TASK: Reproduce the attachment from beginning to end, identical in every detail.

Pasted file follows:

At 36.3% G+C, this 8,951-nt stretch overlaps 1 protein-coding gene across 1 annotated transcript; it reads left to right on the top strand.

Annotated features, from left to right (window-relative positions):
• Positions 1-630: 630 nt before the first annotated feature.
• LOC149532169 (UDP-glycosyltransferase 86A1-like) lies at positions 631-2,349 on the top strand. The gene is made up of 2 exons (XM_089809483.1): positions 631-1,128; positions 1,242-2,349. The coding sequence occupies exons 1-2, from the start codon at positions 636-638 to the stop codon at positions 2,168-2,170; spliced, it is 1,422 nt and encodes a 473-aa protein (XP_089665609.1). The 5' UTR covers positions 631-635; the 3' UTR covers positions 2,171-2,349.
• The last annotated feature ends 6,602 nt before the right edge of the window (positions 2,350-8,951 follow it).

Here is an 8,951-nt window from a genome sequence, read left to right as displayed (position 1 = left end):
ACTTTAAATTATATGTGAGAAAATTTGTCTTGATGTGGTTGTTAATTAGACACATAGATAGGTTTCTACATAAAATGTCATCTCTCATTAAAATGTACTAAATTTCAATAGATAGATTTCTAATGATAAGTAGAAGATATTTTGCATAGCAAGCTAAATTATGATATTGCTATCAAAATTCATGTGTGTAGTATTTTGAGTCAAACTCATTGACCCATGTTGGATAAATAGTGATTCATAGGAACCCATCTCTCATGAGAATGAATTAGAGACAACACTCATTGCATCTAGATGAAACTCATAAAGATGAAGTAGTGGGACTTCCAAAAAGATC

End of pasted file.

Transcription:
At 36.3% G+C, this 8,951-nt stretch overlaps 1 protein-coding gene across 1 annotated transcript; it reads left to right on the top strand.

Annotated features, from left to right (window-relative positions):
• Positions 1-630: 630 nt before the first annotated feature.
• LOC149532169 (UDP-glycosyltransferase 86A1-like) lies at positions 631-2,349 on the top strand. The gene is made up of 2 exons (XM_089809483.1): positions 631-1,128; positions 1,242-2,349. The coding sequence occupies exons 1-2, from the start codon at positions 636-638 to the stop codon at positions 2,168-2,170; spliced, it is 1,422 nt and encodes a 473-aa protein (XP_089665609.1). The 5' UTR covers positions 631-635; the 3' UTR covers positions 2,171-2,349.
• The last annotated feature ends 6,602 nt before the right edge of the window (positions 2,350-8,951 follow it).

Here is an 8,951-nt window from a genome sequence, read left to right as displayed (position 1 = left end):
ACTTTAAATTATATGTGAGAAAATTTGTCTTGATGTGGTTGTTAATTAGACACATAGATAGGTTTCTACATAAAATGTCATCTCTCATTAAAATGTACTAAATTTCAATAGATAGATTTCTAATGATAAGTAGAAGATATTTTGCATAGCAAGCTAAATTATGATATTGCTATCAAAATTCATGTGTGTAGTATTTTGAGTCAAACTCATTGACCCATGTTGGATAAATAGTGATTCATAGGAACCCATCTCTCATGAGAATGAATTAGAGACAACACTCATTGCATCTAGATGAAACTCATAAAGATGAAGTAGTGGGACTTCCAAAAAGATC